BPD can come with some codependency issues, so you’ve come to expect that your family member may show up at your home unannounced, often. She may even get upset that you don’t invite her on your romantic getaway with your partner.


Their new interests can go away tomorrow

When someone with BPD becomes fixated on a new hobby/class/activity/subject, you know that they may drop it entirely in a few days. As such, you are careful not to buy that $300 ticket they’d like you to get to that lecture, so you can accompany them. You know they, themselves, may be over it before the lecture even happens.


They can love someone one day, and hate them the next

You’ve seen your family member turn on people rapidly. They either have 110% love for someone, or hate. All of their relationships are intense. A new friend is a best friend. But that best friend can be someone they hate in a week. There are no calm, middle-of-the-road relationships.


Their obsessions are usually just a distraction

You also know that when your family member with BPD becomes certain that becoming a pilot/meditative guru/pastry chef/animal psychiatrist is their calling in life, that they’re probably just running away from some issues they don’t want to face.


They are very difficult to travel with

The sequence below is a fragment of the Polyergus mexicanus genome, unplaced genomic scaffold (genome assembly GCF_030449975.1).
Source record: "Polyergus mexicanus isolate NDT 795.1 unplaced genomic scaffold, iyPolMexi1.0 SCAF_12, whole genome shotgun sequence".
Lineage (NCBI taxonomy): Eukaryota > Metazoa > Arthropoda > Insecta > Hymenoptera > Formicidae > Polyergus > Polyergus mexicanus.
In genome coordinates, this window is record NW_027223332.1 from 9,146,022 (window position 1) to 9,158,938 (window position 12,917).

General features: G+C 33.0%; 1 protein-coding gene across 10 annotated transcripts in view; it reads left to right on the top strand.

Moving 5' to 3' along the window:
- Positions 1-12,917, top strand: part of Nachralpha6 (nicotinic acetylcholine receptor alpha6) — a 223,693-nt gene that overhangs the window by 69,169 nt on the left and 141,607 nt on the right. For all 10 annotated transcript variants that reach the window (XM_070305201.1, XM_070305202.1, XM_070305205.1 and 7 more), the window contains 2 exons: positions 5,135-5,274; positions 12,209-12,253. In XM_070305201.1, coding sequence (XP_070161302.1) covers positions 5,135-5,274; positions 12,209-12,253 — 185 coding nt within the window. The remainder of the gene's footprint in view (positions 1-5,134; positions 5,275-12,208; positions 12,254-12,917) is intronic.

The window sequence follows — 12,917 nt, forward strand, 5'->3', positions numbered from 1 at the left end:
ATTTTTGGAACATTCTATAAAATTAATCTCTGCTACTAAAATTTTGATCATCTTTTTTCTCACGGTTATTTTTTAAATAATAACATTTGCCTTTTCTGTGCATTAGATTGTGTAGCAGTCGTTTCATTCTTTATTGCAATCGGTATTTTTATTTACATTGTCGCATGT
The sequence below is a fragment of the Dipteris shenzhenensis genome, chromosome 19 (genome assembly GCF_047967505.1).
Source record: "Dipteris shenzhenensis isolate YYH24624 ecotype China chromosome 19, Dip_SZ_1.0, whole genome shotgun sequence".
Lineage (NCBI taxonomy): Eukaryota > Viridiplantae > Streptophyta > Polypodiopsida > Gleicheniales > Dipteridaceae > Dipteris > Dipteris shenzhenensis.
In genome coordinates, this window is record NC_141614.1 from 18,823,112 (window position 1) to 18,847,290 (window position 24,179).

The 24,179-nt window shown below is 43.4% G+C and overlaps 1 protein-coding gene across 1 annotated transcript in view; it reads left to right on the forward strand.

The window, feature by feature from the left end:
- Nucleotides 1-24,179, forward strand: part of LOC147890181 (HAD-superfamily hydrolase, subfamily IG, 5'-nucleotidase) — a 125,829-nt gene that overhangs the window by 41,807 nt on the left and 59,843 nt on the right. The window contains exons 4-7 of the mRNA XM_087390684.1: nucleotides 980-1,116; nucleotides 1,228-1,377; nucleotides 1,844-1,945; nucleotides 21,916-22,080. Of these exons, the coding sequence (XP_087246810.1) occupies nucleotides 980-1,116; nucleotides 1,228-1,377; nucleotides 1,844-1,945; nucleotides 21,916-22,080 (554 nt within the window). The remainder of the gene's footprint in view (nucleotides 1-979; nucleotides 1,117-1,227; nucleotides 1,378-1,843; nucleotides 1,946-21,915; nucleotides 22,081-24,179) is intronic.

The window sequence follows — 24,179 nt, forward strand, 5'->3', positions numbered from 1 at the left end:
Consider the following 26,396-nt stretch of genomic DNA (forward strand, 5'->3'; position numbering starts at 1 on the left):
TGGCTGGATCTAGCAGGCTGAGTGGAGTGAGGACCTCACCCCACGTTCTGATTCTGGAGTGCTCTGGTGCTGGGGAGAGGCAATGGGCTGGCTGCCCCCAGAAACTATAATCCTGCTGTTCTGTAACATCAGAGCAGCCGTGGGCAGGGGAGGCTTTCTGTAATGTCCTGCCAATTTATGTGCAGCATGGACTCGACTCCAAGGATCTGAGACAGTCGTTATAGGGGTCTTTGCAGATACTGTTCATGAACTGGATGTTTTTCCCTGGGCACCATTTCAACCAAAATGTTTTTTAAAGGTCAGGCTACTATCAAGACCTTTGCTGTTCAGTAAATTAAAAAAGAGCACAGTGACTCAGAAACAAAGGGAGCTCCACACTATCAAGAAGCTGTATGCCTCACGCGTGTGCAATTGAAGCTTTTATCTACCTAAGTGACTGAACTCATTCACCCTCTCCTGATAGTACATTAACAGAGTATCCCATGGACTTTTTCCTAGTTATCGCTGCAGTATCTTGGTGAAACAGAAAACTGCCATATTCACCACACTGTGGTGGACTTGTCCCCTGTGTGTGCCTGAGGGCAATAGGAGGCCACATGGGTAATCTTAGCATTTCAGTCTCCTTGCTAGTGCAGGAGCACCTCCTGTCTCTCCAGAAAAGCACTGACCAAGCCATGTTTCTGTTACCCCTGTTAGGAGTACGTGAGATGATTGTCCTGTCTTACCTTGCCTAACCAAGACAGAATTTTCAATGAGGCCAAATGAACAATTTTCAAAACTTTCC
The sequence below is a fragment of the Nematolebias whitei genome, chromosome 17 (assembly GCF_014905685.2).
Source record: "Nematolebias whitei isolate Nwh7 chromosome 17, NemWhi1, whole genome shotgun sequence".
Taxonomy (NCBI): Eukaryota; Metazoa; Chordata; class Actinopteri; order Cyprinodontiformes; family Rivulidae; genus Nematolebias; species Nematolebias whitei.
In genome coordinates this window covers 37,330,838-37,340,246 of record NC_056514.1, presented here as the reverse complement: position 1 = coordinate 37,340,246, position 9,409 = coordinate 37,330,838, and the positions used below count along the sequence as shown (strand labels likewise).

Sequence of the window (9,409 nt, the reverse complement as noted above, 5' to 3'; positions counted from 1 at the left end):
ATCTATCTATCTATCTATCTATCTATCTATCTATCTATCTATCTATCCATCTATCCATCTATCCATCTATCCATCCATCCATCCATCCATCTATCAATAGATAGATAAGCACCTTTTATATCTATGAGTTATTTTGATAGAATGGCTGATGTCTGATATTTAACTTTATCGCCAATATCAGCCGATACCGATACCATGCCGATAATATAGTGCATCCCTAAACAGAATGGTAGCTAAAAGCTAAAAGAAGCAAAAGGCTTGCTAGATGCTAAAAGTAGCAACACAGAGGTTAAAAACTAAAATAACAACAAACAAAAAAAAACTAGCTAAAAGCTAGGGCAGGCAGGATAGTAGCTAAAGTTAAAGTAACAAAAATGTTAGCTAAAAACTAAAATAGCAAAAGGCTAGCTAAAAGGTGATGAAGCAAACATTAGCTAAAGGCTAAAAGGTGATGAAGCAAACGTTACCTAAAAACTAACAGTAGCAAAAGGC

Going on a trip with someone with BPD is very difficult. There are too many opportunities for them to believe that someone slighted them, disregarded their needs, or weren’t sensitive enough. They don’t brush small things off the way most people do—they fixate, and those fixations can turn into explosions that ruin the trip.


They can act up in large groups

Large group settings aren’t ideal for those with BPD. They need a certain amount of attention on them to stay calm, and the more people are around, the less attention they get. You know that if you take someone with BPD to a big party, they are bound to have an outburst.

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Or groups of people they don’t know

Even small groups can be a problem for those with BPD if they do not know anyone in the group. Meeting new people involves asking those people about themselves, and listening to other’s stories, and—again—those with BPD tend to need a lot of attention to remain calm.


Nothing is ever their fault

If your family member with BPD gets fired, gets dumped, has a friend get mad at them, has a roommate move out on them, or gets in trouble at work, it’s never their fault…allegedly.


When they feel cornered, they lash out

Your family member with BPD has said a lot of very hurtful things to you—things that, if anyone else said them, you wouldn’t forgive. They’ve said things to you that, typically, would end a friendship. But you know that they just lash out when they feel cornered and insecure.


They don’t take criticism well

You can’t really give a person with BPD a note on their personality or constructive criticism. They can be very sensitive, and usually read this as an attack.